"

It's been proven that hidden volumes are detectable and "fairly" easy to find to those that know what they are looking for.

"

Not true. You can show that a hidden volume is possible, and might even show that it is likely to exist, but there is no way to prove BRD that it *does* exist.

But that's beside the point - in the scenario where a goon at a border post demands your password, and you give him a password that unlocks the computer showing a perfectly ordinary & popular OS containing innocuous data, the goon is unlikely to start doing a raw sector analysis of the HDD in order to see whether a hidden volume might exist.

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Headmaster

Re: "hidden volumes are detectable"

The two provided articles are non sequitur.

The first concerns forensic evidence of hidden containers within a running OS, such as VSS records, and has no bearing on booting into a secondary hidden volume, which the OS on the first outer volume knows nothing about (and thus contains zero forensic evidence).

The second is merely an assumption that, whilst booted into a hidden volume, the user might choose to write plaintext data somewhere outside of that volume, leaving a forensic trail that somehow proves the existence of the hidden volume. This is highly speculative, not particularly common (I've personally never heard of anyone doing that), and such an obvious blunder that it's very unlikely that anyone who would go to the effort of setting up an encrypted hidden OS would do it.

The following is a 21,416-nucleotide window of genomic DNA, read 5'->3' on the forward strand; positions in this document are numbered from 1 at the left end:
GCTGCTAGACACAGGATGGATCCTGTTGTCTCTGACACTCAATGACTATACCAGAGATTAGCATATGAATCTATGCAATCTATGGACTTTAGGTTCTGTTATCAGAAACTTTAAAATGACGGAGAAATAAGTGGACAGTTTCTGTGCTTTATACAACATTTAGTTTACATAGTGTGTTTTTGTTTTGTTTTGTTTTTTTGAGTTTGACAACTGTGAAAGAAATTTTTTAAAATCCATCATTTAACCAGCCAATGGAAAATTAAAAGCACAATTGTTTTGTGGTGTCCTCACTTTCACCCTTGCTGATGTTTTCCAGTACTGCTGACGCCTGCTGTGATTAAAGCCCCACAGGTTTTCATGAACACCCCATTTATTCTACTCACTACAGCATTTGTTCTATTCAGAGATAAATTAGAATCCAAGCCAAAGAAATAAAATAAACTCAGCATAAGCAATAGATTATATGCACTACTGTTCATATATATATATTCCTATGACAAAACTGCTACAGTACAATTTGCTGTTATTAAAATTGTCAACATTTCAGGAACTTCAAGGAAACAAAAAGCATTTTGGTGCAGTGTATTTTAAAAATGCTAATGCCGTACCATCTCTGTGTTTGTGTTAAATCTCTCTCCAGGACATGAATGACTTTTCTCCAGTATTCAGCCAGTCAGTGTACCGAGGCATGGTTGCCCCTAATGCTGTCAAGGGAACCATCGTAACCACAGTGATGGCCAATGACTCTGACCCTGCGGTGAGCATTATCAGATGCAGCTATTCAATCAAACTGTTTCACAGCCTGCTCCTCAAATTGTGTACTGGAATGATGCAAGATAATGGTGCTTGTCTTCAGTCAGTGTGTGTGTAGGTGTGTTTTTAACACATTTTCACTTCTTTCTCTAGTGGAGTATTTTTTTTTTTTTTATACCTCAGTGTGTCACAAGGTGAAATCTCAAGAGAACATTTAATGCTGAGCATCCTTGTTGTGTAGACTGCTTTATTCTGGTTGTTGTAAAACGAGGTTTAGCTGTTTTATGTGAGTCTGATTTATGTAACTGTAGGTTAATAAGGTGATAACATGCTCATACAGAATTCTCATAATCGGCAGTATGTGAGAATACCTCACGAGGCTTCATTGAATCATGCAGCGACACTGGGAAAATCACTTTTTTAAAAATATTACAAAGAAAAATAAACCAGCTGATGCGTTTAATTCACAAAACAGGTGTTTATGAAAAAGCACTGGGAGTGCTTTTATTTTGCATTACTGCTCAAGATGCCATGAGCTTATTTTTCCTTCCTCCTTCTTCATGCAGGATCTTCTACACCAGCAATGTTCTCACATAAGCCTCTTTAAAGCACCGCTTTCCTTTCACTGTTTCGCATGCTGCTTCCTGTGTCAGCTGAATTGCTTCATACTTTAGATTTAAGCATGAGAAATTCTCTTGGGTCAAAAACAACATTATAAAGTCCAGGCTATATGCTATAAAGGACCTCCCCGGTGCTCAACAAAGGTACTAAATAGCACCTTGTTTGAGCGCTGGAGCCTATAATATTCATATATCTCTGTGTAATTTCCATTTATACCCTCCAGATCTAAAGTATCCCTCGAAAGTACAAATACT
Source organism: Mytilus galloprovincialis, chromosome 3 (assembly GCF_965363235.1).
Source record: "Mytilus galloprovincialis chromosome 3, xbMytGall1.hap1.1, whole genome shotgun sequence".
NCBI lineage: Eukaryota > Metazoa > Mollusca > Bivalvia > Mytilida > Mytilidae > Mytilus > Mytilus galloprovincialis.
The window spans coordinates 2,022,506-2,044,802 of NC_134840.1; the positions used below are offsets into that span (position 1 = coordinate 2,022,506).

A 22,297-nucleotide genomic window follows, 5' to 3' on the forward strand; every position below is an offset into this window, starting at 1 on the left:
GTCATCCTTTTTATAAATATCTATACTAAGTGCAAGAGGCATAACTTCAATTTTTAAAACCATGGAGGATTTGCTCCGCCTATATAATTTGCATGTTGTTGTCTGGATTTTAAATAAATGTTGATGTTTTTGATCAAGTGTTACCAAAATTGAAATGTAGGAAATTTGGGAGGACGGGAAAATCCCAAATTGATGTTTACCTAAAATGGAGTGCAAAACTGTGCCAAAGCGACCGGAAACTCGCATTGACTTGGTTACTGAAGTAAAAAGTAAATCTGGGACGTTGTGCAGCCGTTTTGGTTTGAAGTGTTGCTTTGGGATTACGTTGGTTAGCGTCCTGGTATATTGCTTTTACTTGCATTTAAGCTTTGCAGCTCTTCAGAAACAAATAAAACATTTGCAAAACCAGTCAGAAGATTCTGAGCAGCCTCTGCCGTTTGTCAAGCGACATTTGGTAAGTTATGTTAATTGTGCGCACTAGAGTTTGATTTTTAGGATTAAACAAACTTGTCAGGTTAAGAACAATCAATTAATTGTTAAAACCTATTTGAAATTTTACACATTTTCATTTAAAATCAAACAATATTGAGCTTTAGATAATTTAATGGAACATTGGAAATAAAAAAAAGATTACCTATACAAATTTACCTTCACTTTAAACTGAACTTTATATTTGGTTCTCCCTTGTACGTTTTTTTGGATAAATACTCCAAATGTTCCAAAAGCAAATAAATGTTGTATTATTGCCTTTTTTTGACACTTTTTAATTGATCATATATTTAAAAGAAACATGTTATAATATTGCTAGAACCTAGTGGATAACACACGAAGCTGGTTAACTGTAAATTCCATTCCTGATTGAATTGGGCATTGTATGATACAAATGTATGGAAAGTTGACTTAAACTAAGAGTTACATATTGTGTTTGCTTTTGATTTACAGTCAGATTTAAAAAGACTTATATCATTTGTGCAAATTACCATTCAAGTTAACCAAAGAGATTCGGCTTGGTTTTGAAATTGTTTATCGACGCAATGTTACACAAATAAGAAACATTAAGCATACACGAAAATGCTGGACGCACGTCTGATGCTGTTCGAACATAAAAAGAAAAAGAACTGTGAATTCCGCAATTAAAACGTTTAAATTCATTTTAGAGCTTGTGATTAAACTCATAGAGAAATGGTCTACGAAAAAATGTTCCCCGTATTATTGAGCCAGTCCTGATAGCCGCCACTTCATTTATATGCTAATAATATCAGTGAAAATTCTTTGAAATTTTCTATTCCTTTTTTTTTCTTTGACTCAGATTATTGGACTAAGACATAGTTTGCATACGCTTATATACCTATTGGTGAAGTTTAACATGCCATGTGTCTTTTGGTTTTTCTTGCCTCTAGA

Nothing is ever perfectly secure, but I've seen nothing in those articles that would lead me to question the security of properly executed hidden volumes.

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Re: Defeating Draconian laws

This is an older one, but there are others:

https://hal.inria.fr/hal-01056376/document

also this has some brief summary:

http://www.forensicswiki.org/wiki/TrueCrypt#Hidden_volumes

The first is interesting, but assumes that the decoy OS contains "restore points" that has copied parts of the encrypted data of the hidden volume. This is in fact pretty unlikely seeing that the decoy OS will quite possibly not have any restore points, and if it has there is no reason to believe that any restore point would copy data from a part of the HDD that the decoy OS sees as free space. It in any case assumes that the OS is Windows Vista or later, and the best choice for a dummy OS would definitely be Windows XP.